One of the worst things about the Internet is the anonymity.
Reason: because anyone can post or e-mail without revealing their identities or facing those they communicate with, people on the Internet think they can say anything to anybody – and get away with it.
A case in point: on a popular blog, a contributing author wrote an otherwise excellent article about digital marketing in which she said something she tried worked "like a mofo."
I commented that, in my opinion, she should have communicated her ideas without using an abbreviation for an obscenity.
I was widely attacked by the blog readers for being an old fogey, conservative and out of touch with the time.
Incidentally, shortly after the incident, the blog suspended comments. I do not think I am the cause.
Anyway, I was tempted to humorously reply "%&^(&* you" but refrained.
One of my critics wrote: "Can't believe you're such a whiney bitch on the blog post where the word 'mofo' is used."
Maybe I am, but I was raised in a generation which, I believe, had slightly better manners than the current one – though perhaps I am delusional.
For instance, when I communicate with someone I do not know, I don't call them a bitch.
People love swearing and do it frequently, but they and I differ on when and where cussing is appropriate.
I contend that in articles published online and offline on business topics, it is completely unnecessary, and people do it primarily to look cool and hip to their counterparts.
But by doing so, they turn off a large segment of their readership, me included ... mostly the 50 and over crowd.
If you are a marketer, I would warn you not to alienate oldsters, as we control most of the money in the United States.
A survey reported on the Joshua Kennon web site found that households where the head was age 35 and younger had a median net worth of only $65,000.
By comparison, households where the head was 55 to 64 years old had a median net worth of $880,000 – nearly 14X richer.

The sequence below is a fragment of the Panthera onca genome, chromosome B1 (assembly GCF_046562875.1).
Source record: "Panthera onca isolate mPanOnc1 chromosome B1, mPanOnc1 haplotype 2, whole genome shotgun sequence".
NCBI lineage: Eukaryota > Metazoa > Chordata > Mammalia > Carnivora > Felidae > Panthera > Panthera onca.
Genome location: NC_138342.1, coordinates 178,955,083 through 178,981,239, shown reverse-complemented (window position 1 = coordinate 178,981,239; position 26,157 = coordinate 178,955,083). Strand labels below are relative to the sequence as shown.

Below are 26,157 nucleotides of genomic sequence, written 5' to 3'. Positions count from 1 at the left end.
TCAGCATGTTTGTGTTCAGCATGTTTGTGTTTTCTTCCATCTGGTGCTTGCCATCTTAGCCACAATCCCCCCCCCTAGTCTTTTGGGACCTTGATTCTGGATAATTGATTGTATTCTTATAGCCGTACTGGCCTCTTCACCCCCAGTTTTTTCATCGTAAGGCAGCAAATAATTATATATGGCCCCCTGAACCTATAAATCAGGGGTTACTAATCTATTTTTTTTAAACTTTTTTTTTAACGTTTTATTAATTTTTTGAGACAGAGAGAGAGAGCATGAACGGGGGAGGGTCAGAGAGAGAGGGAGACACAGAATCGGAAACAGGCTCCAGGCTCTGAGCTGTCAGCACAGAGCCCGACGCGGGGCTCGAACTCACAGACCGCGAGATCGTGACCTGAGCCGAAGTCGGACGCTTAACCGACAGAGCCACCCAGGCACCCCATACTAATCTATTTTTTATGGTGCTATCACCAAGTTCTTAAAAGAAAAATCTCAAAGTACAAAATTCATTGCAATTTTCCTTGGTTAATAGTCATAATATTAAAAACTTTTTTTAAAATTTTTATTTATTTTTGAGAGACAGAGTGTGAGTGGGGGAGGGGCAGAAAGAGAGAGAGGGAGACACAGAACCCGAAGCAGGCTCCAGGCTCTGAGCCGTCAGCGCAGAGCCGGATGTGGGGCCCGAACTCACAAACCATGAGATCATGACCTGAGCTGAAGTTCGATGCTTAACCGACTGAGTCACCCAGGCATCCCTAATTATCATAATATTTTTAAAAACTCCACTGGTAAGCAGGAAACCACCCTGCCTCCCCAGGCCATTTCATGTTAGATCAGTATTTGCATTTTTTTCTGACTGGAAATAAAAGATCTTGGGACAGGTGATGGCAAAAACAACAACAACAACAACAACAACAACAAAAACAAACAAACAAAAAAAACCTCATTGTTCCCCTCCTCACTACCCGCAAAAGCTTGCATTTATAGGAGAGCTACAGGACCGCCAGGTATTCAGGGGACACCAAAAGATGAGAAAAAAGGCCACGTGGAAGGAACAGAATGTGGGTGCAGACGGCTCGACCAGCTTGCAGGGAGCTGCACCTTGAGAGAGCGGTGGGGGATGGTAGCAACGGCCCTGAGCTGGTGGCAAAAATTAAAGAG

I have the same objection to gratuitous swearing in media other than business blogs, by the way.
For instance, I find Chris Rock very funny. But his use of f--k every other sentence is wearisome.
He may do it for effect, but listen to his CDs ... they would be just as funny without the F word, in my opinion: it adds nothing to the humor.
I admit there are some comics who use occasional cursing to good effect, George Carlin being one of them.
And I also admit the F word can enhance a character's emotion in certain tense movie scenes ... though if he says it every 2 minutes, it again becomes tiresome.
But I believe swearing has no place in business or marketing writing.
Of course, if you disagree, I suspect you will flip me off ... and keep on doing it.
Just remember: for every complaint you get, there are probably dozens of readers who also don't like it -- but are not speaking up.
So the number of people you alienate may exceed the number of those who think you are "with it" and groovy for cussing.
ABOUT THE AUTHOR:
Bob Bly is a freelance copywriter with 20 years experience in business-to-business and direct marketing. He has written direct mail packages for Phillips Publishing, Agora Publishing, KCI Communications, McGraw-Hill, Medical Economics, Reed Reference Publishing, A.F. Lewis, and numerous other publishers.